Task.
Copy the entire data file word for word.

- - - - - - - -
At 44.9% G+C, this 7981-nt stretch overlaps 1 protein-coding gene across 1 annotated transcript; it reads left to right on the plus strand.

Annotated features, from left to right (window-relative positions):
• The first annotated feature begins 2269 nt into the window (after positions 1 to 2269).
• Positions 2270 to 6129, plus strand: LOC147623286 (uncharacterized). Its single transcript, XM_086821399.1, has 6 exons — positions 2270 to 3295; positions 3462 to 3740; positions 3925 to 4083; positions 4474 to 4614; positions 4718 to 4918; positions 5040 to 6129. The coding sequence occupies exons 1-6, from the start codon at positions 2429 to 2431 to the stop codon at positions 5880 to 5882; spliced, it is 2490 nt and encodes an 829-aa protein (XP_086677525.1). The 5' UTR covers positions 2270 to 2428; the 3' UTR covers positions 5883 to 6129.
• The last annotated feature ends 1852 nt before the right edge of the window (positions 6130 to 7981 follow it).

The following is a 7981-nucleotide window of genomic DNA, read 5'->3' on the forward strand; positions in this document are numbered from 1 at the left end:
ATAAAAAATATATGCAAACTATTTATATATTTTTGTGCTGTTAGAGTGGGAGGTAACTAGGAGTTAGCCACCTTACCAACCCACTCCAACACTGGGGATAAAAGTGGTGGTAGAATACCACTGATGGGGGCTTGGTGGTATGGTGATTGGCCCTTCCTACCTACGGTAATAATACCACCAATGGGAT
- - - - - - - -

At 44.9% G+C, this 7981-nt stretch overlaps 1 protein-coding gene across 1 annotated transcript; it reads left to right on the plus strand.

Annotated features, from left to right (window-relative positions):
• The first annotated feature begins 2269 nt into the window (after positions 1 to 2269).
• Positions 2270 to 6129, plus strand: LOC147623286 (uncharacterized). Its single transcript, XM_086821399.1, has 6 exons — positions 2270 to 3295; positions 3462 to 3740; positions 3925 to 4083; positions 4474 to 4614; positions 4718 to 4918; positions 5040 to 6129. The coding sequence occupies exons 1-6, from the start codon at positions 2429 to 2431 to the stop codon at positions 5880 to 5882; spliced, it is 2490 nt and encodes an 829-aa protein (XP_086677525.1). The 5' UTR covers positions 2270 to 2428; the 3' UTR covers positions 5883 to 6129.
• The last annotated feature ends 1852 nt before the right edge of the window (positions 6130 to 7981 follow it).

The following is a 7981-nucleotide window of genomic DNA, read 5'->3' on the forward strand; positions in this document are numbered from 1 at the left end:
ATAAAAAATATATGCAAACTATTTATATATTTTTGTGCTGTTAGAGTGGGAGGTAACTAGGAGTTAGCCACCTTACCAACCCACTCCAACACTGGGGATAAAAGTGGTGGTAGAATACCACTGATGGGGGCTTGGTGGTATGGTGATTGGCCCTTCCTACCTACGGTAATAATACCACCAATGGGAT